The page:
In the field of cancer research, we are concentrating on hematologic malignancies, including acute and chronic leukemia, Non-Hodgkins and Hodgkins Lymphoma. Collectively, these malignancies have been estimated to represent to third leading cause of death by cancer in Ethiopia. In addition, we have undertaken several studies on Breast cancer, the second leading cause of cancer deaths in the country.
In the field of cancer research, much of the work at AHRI has focused on improved diagnostics and prognostics, hence our plan has been to gain research experience in modern methods of diagnosis, apply these in clinical scenarios, and wherever possible to assist in the implementation of these strategies to clinical diagnosis in clinical care centers in the country. We will thus organize the review of current activities around techniques introduced.
A. Flow Cytometry
A major emphasis has been placed on development of diagnostic capacity for leukemia immunophenotyping by flow cytometry. Although peripheral morphology together with cytogenetics—where available—has represented traditional diagnostic focus, in recent years much greater use of flow cytometry, as well as molecular biology approaches to evaluate genetic aberrations, have become important tools supplementing traditional methods for both diagnosis and prognosis. Because of AHRI’s longstanding experience in flow cytometric phenotyping of the immune system, it was a logical starting point in cancer diagnosis. As MSc projects for students, we have now completed two studies, with a third nearly complete, and these have been instrumental in establishing both the usefulness and feasibility of flow cytometry in this setting. An additional PhD student, Jemal Alemu, will confirm these studies and importantly assess the impact of flow cytometric diagnosis on clinical outcomes, therapy of which may (in part) be dependent on flow results. Having completed pilot studies in flow cytometry we have catalyzed the introduction of this diagnostic modality at Black Lion, and discussions for the introduction of flow cytometry at peripheral sites in the country such as Jimma University which now are providing therapy for leukemia patients has begun.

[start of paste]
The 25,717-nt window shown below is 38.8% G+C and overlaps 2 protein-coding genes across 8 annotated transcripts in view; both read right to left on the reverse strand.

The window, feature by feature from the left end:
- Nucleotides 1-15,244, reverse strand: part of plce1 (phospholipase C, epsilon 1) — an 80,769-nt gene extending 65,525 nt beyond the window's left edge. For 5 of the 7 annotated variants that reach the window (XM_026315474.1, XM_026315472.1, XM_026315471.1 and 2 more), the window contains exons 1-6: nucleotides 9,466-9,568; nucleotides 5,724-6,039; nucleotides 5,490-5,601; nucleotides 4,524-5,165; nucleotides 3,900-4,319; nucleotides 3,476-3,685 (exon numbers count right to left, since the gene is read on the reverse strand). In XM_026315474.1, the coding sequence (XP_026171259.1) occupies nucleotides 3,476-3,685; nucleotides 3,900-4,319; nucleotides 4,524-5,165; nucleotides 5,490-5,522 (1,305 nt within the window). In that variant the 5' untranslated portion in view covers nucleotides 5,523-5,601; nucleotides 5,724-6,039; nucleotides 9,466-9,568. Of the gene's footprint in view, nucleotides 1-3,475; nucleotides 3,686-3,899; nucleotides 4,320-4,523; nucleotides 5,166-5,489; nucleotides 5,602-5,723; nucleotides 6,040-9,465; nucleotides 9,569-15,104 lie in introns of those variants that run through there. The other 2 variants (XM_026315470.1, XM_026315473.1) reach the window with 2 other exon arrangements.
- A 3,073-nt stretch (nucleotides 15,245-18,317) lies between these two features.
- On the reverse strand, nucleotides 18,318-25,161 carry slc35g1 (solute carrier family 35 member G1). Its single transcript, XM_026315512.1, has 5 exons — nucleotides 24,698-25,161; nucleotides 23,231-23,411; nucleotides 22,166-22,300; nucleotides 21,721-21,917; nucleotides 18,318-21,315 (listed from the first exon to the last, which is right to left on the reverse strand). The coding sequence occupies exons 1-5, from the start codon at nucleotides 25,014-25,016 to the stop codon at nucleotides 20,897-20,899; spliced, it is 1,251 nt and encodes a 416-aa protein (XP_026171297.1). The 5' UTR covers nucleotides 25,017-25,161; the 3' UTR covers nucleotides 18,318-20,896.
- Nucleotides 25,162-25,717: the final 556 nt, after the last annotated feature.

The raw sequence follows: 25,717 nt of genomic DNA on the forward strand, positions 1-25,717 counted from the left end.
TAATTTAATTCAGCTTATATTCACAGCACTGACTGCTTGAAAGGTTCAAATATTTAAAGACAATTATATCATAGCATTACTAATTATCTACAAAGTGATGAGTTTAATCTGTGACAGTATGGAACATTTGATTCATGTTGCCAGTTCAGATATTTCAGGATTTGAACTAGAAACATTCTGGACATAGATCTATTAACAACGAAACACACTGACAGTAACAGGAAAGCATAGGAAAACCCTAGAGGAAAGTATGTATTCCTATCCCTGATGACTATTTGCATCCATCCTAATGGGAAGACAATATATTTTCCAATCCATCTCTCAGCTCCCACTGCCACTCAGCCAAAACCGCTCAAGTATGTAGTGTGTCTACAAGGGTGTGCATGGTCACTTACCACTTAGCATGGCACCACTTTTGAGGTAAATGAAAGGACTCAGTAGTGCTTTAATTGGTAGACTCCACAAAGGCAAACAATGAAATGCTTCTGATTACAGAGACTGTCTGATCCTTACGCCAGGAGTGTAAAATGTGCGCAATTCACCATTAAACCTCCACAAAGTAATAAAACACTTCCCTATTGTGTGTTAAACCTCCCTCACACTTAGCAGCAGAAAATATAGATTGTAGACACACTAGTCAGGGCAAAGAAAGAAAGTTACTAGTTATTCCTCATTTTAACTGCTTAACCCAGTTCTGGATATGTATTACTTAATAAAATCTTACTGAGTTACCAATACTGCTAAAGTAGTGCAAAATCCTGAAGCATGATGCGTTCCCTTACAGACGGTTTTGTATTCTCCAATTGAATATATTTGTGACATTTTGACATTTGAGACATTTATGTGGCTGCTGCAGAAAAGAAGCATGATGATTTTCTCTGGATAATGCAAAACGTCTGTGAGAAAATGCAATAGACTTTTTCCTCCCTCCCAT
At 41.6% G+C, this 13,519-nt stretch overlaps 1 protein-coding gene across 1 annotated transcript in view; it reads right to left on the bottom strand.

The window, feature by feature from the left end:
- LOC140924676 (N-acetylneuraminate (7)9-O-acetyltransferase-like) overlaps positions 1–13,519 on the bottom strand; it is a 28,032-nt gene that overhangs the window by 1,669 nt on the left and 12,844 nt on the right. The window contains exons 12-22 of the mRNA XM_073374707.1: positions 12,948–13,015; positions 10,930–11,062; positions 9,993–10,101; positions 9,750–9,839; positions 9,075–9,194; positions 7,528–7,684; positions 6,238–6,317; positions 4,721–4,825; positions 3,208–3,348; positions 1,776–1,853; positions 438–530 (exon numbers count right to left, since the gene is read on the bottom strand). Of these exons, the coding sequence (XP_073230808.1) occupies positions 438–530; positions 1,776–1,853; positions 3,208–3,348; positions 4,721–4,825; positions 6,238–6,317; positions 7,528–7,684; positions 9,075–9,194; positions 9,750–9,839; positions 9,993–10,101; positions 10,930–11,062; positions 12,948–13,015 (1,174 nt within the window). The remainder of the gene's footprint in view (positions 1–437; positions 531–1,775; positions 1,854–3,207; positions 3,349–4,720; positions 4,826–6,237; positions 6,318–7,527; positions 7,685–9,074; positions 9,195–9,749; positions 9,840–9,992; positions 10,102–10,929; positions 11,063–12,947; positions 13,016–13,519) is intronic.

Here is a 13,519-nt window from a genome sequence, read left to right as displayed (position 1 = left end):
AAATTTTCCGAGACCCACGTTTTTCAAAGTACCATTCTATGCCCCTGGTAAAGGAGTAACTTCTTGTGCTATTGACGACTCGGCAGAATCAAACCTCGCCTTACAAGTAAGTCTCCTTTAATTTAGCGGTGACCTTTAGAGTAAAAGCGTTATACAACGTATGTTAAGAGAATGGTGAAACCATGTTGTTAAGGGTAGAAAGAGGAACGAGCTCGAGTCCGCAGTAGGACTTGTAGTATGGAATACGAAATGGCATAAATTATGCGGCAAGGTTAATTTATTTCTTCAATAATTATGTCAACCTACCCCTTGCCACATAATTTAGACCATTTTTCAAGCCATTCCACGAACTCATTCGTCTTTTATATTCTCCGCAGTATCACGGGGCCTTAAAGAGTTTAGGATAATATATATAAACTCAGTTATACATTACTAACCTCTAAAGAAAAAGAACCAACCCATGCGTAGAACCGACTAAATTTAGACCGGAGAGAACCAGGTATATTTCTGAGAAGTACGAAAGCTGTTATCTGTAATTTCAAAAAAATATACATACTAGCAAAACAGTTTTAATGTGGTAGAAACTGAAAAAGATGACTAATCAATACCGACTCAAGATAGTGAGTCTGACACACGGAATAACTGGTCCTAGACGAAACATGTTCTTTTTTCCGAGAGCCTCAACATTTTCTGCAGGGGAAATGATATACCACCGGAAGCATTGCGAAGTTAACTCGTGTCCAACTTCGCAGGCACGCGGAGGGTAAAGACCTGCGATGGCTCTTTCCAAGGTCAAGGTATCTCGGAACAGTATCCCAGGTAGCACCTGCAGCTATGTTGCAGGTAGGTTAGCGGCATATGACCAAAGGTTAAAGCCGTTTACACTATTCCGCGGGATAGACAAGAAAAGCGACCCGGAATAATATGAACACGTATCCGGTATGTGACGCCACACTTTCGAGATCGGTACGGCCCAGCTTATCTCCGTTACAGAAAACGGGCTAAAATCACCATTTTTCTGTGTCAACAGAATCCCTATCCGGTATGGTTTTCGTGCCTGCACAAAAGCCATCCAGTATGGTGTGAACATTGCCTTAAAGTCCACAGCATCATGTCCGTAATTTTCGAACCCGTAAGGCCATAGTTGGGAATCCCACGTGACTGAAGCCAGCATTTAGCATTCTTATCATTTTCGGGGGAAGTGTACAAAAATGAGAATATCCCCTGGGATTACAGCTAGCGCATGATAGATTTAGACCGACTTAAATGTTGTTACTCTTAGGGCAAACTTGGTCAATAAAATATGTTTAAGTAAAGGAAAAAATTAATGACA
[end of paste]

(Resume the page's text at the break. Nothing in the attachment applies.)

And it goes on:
Capacity for Immunohistochemistry is limited in Ethiopia and increasingly demanded by pathologists for diagnosis and prognosis of solid malignancies in Ethiopia. In the NCD division we currently have one PhD project with a major focus on IHC, for the diagnosis of Hodgkin’s disease, and as well have planned two additional studies, one to address NHL and a second breast cancer.
Hodgkin’s lymphoma (HL) is a distinct type of malignancy featuring rare tumor cells of B cell origin, termed Reid Steinberg cells which comprise < 1 % of cells present in the effected lymph node. These cells occur in a background of a large heterogeneous infiltrate of reactive non-malignant cell populations. The infiltrating cells include B and T lymphocytes, plasma cells macrophages and histocytes, fibroblasts, mast cells and eosinophilic granulocytes. The composition of reactive cells defines the various subtypes of HL. While histological stains have classically been utilized, newer immunohistochemical approaches aid specific diagnoses. The goals of the current study are to evaluate Hodgkins Lymphoma from excised and fixed lymph nodes using primarily immunohistochemical and RT-PCR approaches. Thus, PhD student Makka Ali, has received training in multiple histological techniques for standard H&E based diagnosis, as well as for phenotypic immunomarker analysis, and detection of Epstein Barr Virus (EBV) surface protein and cellular EBV mRNA by in situ hybridization. The identification of EBV is particularly useful as it is a common infection thought to contribute to tumorigenesis. Future work will expand sample number and included further training at Lund to evaluate gene duplication as a mechanism of molecular overexpression of PD-1, a molecule expressed by Reid Steinberg cells which may inhibiting potentially protective cytotoxic T lymphocyte responses to the tumor.